Do you know the feeling of being in a gallery or museum surrounded by so many equally beautiful artworks, but seeing one that somehow won’t let you leave without admiring it once again… and again. There are many videos and short films about Budapest made by talented artists, but there’s one project that we just couldn’t stop looking at in awe. We needed to know the story behind the Daynight Project about the capital city of Hungary by the gifted French artist, Greg Florent.
We asked Greg about the project, the philosophy behind it and about being a “dreammaker”.
Your description of yourself is quite eye-catching: photographer, filmmaker, dreammaker. What does it mean to you?
Whatever the mode of expression: film, photography etc., what matters the most as an artist is to bring an emotion, a feeling to the viewer. That’s what “dreammaker” is supposed to mean. If I can make you dream for a second or open up your imagination, I’m glad. If your dream is to win the lottery, I’m helpless though!
My motto could be “I create, therefore I am”. So the idea of working for myself and always using creativity is something appealing to me! I think photography is a great way to tell stories (like cinema or novels) and that’s what I’m interested in, whether it’s simply a nice landscape or a very detailed and thought out staging, like the “Woody’s Adventures” series for example.
What inspired you to make the stunning video and photographs of Budapest? How do you decide which country or city will be your subject?
First of all, I like to travel and there are many places around the world I would like to visit! Usually, the project comes first then I think about the means to concretize it (what would I need, where, how, all those questions). Budapest stands a little apart to me and the process was somehow reversed: I’ve visited twice for the last 10 years as a tourist and I fell in love with the city and wanted to come back and stay longer. That’s when the idea of using Budapest as a location came up.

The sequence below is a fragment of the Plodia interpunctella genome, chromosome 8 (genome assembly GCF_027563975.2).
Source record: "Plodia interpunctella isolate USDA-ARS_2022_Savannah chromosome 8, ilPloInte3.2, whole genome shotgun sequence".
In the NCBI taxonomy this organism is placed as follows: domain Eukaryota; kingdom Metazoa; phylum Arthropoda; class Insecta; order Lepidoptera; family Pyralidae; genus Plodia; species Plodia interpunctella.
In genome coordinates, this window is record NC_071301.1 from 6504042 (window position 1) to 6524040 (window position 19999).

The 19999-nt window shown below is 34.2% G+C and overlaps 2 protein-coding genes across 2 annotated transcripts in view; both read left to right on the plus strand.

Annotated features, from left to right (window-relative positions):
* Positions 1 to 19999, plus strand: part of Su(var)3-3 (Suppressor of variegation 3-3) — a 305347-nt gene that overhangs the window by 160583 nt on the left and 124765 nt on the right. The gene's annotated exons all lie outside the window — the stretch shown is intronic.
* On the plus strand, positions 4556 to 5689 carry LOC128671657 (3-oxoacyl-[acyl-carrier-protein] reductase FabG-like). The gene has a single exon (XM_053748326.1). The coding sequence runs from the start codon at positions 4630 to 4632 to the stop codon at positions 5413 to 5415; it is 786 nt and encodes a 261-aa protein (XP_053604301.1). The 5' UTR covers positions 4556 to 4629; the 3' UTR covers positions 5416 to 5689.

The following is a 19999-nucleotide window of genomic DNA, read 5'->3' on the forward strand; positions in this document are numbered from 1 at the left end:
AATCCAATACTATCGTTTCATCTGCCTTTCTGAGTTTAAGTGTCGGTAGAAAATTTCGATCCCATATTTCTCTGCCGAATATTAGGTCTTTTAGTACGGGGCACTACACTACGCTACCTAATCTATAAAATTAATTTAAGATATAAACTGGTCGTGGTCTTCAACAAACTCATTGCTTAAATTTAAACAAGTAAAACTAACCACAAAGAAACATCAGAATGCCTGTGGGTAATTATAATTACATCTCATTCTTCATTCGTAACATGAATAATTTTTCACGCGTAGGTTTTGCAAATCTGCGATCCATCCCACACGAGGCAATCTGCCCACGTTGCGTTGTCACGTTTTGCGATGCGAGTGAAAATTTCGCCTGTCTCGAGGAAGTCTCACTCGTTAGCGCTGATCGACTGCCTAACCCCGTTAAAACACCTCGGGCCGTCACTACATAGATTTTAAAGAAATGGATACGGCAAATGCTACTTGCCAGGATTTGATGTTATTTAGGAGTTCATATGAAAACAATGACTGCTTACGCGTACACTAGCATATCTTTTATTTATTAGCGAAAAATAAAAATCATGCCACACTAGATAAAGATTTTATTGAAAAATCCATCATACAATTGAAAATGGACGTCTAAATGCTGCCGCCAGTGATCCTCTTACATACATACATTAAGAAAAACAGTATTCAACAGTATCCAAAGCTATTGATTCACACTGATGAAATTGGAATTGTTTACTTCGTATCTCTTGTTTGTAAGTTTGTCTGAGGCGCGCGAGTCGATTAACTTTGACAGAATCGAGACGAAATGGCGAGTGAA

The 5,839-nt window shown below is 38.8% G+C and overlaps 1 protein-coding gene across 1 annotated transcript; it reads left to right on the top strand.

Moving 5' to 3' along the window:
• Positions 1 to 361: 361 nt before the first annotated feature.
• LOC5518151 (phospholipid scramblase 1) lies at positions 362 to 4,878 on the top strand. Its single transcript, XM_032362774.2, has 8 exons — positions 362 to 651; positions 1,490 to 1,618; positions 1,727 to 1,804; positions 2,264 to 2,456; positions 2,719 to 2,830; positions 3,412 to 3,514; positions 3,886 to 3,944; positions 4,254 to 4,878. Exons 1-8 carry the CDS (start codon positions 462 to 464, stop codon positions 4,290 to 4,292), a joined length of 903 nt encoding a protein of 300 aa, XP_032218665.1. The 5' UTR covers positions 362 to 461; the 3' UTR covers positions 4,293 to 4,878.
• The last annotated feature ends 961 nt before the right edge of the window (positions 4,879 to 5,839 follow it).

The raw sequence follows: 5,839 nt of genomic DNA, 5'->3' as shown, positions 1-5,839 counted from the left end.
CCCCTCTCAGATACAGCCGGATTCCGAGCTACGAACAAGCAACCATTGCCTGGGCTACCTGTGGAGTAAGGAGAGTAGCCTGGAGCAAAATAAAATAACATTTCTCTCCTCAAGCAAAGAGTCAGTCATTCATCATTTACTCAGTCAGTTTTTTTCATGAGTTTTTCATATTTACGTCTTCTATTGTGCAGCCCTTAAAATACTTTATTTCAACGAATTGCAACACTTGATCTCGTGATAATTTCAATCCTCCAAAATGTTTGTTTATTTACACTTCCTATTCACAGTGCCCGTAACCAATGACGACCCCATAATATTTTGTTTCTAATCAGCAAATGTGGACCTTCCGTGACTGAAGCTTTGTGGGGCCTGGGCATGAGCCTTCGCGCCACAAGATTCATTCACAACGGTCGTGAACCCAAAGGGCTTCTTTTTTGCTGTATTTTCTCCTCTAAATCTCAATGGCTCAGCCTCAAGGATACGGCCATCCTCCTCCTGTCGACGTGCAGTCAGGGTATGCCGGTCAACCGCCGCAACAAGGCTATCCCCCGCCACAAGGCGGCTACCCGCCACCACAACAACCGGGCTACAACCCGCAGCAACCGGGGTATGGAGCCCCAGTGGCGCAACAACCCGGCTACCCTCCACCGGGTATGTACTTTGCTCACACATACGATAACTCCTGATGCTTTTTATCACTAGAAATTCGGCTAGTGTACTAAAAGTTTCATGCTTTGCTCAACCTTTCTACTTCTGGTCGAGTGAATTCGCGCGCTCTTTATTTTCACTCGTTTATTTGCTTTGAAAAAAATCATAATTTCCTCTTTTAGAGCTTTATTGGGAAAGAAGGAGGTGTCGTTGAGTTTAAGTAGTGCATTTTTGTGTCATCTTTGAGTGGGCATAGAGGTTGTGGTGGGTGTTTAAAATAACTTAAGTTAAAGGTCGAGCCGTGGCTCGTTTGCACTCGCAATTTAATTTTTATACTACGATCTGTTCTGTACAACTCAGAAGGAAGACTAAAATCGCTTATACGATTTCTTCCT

So I stayed in Budapest for two months to work on a report focusing on Budapest’s courtyards (which is almost finished now) and since there are many beautiful architectural landmarks in the Hungarian capital, I knew it would be a perfect place for a project like the day-night compositions as well. With this series and video, I wanted to offer the viewer the otherwise impossible ability to contemplate a scene for hours, but just in one look. Now I will continue the idea. Next city? Paris!
The project’s name ‘Daynight Budapest’ is quite expressive. Did you dig deep into just Budapest’s brighter side or did you discover its darker side, too?
I was there to kind of investigate Budapest, focusing on its numerous courtyards. I think it’s an interesting way to discover this city, its history, its architecture, its culture, which may not be obvious to most tourists or even locals. I must have walked almost every single street in the city centre and I’ve discovered a hidden side of Budapest, more than a “dark” side I would say, because personally, I like the atmosphere in the city centre, both on the Buda and Pest sides. The other work, Budapest Daynight, which is more personal and artistic, did showcase the bright and amazing side of the city, no matter the time of the day. After all, it’s called “Pearl of the Danube” for a reason, right?
What were your best experiences here?
My experiences have been so good I’m not sure I can be objective about Budapest! I met really nice and loving people (I had the chance to make a shoot with a pin-up model too). What I like the most is the overall peaceful feeling when being in Budapest. It’s a big city but it remains very human, where you can reach most of every interesting spots on foot. At the same time, the public transportation is one the best I’ve seen; it’s clean, on time, reliable, people are very respectful, in short, it’s really representative of the country. Oh, and I wasn’t that much of a sweet tooth before I tried all these light and delicious Hungarian cakes!